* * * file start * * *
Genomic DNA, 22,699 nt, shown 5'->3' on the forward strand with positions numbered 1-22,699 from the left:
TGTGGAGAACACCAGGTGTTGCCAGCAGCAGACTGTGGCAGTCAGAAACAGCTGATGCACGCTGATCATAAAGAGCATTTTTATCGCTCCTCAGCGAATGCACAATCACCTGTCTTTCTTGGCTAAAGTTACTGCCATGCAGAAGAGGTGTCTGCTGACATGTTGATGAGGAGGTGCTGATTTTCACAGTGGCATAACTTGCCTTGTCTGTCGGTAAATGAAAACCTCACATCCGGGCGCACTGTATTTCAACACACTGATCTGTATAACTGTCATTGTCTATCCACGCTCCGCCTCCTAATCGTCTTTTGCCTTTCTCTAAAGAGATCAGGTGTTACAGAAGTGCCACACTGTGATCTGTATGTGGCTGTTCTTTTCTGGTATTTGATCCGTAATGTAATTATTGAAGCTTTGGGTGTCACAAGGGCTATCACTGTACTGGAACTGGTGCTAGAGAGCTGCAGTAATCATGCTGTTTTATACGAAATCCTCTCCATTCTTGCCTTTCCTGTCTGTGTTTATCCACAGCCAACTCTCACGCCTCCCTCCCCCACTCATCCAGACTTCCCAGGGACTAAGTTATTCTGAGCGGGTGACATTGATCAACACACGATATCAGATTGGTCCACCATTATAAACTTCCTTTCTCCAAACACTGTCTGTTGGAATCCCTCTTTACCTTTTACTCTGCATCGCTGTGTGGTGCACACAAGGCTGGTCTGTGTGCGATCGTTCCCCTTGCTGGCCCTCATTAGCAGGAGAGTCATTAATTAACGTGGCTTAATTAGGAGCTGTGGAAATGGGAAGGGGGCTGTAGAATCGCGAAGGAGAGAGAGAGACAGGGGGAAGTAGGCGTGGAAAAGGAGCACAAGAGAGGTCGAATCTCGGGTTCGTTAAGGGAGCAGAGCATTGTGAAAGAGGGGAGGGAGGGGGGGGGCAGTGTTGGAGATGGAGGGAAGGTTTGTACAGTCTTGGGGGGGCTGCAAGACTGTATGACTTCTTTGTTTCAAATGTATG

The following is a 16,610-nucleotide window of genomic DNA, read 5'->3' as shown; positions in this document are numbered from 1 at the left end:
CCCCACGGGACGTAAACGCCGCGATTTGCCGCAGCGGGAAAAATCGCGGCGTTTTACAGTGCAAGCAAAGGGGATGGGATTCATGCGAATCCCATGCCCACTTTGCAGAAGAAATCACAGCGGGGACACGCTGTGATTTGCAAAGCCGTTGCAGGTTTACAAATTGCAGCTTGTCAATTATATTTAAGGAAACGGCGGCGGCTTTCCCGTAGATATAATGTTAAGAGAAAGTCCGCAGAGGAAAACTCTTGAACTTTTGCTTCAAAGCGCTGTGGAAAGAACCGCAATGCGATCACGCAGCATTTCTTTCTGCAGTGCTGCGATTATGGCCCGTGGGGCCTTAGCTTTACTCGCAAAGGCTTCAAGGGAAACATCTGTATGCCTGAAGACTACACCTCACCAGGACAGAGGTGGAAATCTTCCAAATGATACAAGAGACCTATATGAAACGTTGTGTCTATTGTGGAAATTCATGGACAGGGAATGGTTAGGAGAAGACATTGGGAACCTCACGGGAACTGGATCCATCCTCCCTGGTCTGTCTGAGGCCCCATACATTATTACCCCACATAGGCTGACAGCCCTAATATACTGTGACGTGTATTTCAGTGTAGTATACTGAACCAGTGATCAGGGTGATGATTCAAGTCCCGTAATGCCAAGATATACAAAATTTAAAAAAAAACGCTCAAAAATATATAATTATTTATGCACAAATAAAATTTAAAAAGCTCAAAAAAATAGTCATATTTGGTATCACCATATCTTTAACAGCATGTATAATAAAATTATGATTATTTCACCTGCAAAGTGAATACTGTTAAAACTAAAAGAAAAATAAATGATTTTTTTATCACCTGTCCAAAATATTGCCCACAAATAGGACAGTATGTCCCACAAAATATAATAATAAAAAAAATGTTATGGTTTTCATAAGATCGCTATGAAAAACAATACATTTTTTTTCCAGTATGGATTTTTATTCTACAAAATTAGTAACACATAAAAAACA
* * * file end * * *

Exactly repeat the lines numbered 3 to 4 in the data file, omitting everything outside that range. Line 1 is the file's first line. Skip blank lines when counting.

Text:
The following is a 16,610-nucleotide window of genomic DNA, read 5'->3' as shown; positions in this document are numbered from 1 at the left end:
CCCCACGGGACGTAAACGCCGCGATTTGCCGCAGCGGGAAAAATCGCGGCGTTTTACAGTGCAAGCAAAGGGGATGGGATTCATGCGAATCCCATGCCCACTTTGCAGAAGAAATCACAGCGGGGACACGCTGTGATTTGCAAAGCCGTTGCAGGTTTACAAATTGCAGCTTGTCAATTATATTTAAGGAAACGGCGGCGGCTTTCCCGTAGATATAATGTTAAGAGAAAGTCCGCAGAGGAAAACTCTTGAACTTTTGCTTCAAAGCGCTGTGGAAAGAACCGCAATGCGATCACGCAGCATTTCTTTCTGCAGTGCTGCGATTATGGCCCGTGGGGCCTTAGCTTTACTCGCAAAGGCTTCAAGGGAAACATCTGTATGCCTGAAGACTACACCTCACCAGGACAGAGGTGGAAATCTTCCAAATGATACAAGAGACCTATATGAAACGTTGTGTCTATTGTGGAAATTCATGGACAGGGAATGGTTAGGAGAAGACATTGGGAACCTCACGGGAACTGGATCCATCCTCCCTGGTCTGTCTGAGGCCCCATACATTATTACCCCACATAGGCTGACAGCCCTAATATACTGTGACGTGTATTTCAGTGTAGTATACTGAACCAGTGATCAGGGTGATGATTCAAGTCCCGTAATGCCAAGATATACAAAATTTAAAAAAAAACGCTCAAAAATATATAATTATTTATGCACAAATAAAATTTAAAAAGCTCAAAAAAATAGTCATATTTGGTATCACCATATCTTTAACAGCATGTATAATAAAATTATGATTATTTCACCTGCAAAGTGAATACTGTTAAAACTAAAAGAAAAATAAATGATTTTTTTATCACCTGTCCAAAATATTGCCCACAAATAGGACAGTATGTCCCACAAAATATAATAATAAAAAAAATGTTATGGTTTTCATAAGATCGCTATGAAAAACAATACATTTTTTTTCCAGTATGGATTTTTATTCTACAAAATTAGTAACACATAAAAAACA